Thursday, December 13, 2007

The illustrated adventures of Vince Cable

Thanks to anon for leaving me a link to a transcript of last night’s House of Commons debate on the Northern Rock farrago

It’s a long read but made easier by the cute little pictures of the participants which give the transcript a nice comic book – photostory kind of vibe. The pictures are also just the right size for prodding angrily with your forefinger

Vince Cable was, obviously, on form...


Taxpayers are already committed to the hilt; they have already advanced staggering sums. In normal circumstances, I would not dream of recommending my solution, but we are in an extremity—and in an extremity we have to look at the options. The one that I propose is the least undesirable; I shall come to the reasons for that.


...as were most of the other elected representatives who spoke – greasy, self-serving, deceitful little shits right down to virtually the last man and woman.

A selection of some of my favourite greasy, self-serving, deceitful contributions from the session…



Jim Cousins, Labour

I come back to this point. One of the real skills built up by Northern Rock's workers is making mortgage lending available to the lower end of the income scale and making those mortgages work in a sustainable way. So far, the published record indicates that the bank has been very successful in doing that. That set of skills is of enormous value to our current housing market and it would be sensible not to downgrade those skills and destroy that reputation, which would make that work impossible.



Peter Atkinson, Conservative

The hon. Gentleman has been dreadfully dismissive of the small shareholders, of whom there are 140,000. Yes, some acquired their shares on demutualisation and have been counting them as their savings for retirement. Many others, including people in my constituency, bought small quantities of shares because they wanted to support a good local business. They are the ones who will suffer. They should not be dismissed and put out of the picture.



Doug Henderson, Labour

I understand theoretically some of the points that the hon. Gentleman is making, and I have read the motion. Is he aware that Northern Rock employees do not want nationalisation? If it is difficult now to sell the business as a going concern, they wonder how much more difficult it will be to do so in future. The small shareholders, some of whom I see in the Gallery, oppose nationalisation because they would lose any value that they have.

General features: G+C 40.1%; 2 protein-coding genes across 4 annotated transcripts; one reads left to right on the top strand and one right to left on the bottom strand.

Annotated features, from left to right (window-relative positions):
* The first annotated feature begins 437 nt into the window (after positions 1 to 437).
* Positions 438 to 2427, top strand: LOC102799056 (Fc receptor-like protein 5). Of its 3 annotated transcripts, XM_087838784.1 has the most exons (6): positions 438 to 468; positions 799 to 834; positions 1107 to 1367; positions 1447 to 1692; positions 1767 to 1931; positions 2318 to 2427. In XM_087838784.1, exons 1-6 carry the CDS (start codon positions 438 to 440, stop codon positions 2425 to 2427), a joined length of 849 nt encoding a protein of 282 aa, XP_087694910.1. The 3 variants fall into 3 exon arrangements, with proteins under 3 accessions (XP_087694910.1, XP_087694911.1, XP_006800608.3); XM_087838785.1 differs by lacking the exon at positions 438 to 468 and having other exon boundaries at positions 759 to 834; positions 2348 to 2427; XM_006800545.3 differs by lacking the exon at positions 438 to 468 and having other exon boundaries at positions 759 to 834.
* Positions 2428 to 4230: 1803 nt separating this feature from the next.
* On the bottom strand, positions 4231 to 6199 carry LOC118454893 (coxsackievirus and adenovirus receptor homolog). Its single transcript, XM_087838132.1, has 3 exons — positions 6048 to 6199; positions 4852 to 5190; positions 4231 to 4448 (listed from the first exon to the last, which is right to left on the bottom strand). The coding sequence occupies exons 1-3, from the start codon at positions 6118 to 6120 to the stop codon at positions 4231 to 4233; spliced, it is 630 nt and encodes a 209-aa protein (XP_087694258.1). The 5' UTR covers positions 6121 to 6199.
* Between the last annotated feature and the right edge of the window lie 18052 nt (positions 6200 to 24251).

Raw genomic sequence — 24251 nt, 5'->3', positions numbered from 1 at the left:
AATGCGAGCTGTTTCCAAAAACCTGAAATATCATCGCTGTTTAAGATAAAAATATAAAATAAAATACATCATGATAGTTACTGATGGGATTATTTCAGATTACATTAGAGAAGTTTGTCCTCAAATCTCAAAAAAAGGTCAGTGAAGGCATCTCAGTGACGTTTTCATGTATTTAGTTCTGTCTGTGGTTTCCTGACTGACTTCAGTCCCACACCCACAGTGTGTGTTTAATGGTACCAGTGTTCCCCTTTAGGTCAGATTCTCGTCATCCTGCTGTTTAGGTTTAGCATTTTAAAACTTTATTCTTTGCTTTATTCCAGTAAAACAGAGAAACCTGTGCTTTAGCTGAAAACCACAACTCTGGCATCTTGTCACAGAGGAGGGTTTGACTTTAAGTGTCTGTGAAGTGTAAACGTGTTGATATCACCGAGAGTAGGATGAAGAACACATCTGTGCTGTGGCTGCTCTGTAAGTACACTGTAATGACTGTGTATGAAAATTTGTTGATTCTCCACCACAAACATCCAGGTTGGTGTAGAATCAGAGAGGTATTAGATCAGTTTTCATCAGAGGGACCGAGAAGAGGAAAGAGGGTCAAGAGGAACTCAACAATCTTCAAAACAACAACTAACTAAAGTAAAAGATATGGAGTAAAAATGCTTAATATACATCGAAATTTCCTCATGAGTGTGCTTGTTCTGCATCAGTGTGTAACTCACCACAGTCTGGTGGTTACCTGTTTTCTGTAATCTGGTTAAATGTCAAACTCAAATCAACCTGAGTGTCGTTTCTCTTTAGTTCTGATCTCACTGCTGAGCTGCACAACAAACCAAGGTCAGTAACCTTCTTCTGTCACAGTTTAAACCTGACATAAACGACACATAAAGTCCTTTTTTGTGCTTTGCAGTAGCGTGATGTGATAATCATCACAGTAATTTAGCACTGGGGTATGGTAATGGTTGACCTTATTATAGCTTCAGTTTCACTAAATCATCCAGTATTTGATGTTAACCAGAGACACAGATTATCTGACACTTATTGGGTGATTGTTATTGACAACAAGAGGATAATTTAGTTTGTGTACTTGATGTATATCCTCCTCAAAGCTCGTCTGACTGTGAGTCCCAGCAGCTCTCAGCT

Kevan Jones, Labour

Is the hon. Gentleman at one with the leader of the Liberal Democrats on Newcastle city council who, along with the majority of elected politicians in the north-east, supports efforts to get a solution for Northern Rock? Is he not in danger today, with the emotive language that he uses, of running down the company and making matters worse?


Plus one strange exchange where someone actually seemed to be trying to suggest something constructive for a moment...


David Drew, Labour

I, for one, congratulate the hon. Gentleman on calling the debate. Did he consider another option—the possibility of remutualising Northern Rock? Some of us feel strongly that one of the great problems of demutualisation is that it was predictable that some companies, because of the nature of the marketplace in which they operate, would overstretch themselves. Is it not time we looked at the strength of mutuals again?

Vincent Cable, Liberal Democrat

That is a helpful intervention, with which I have a great deal of sympathy. I used to be involved in an organisation called Save Our Building Societies, which campaigned against the original demutualisation of Northern Rock for precisely that reason. After a period of temporary public ownership, that might be one of the options that appear viable, but rushing into a sale now would preclude it. The hon. Gentleman is absolutely right.


…and then everyone went back to the serious business of being greasy, self-serving, deceitful little shits


So, remember boys and girls, Northern Rock is a superbly managed financial institution which is only suffering problems because of a) something which happened in America and b) the acting Leader of the Lib Dems, one of the handful of apparently sane and honest people in the House, talking it down all the time. A kindly, bearded and jovial man in a big balloon is shortly going to make everything alright again in time for Christmas

"Look! It's Richard Branson - He'll save us!!"

  • The Virgin bid is bollocks
  • As the result of a special recipe secret blend of incompetence, corruption and outright fraud, Northern Rock is going down
  • Other banks and businesses are also going down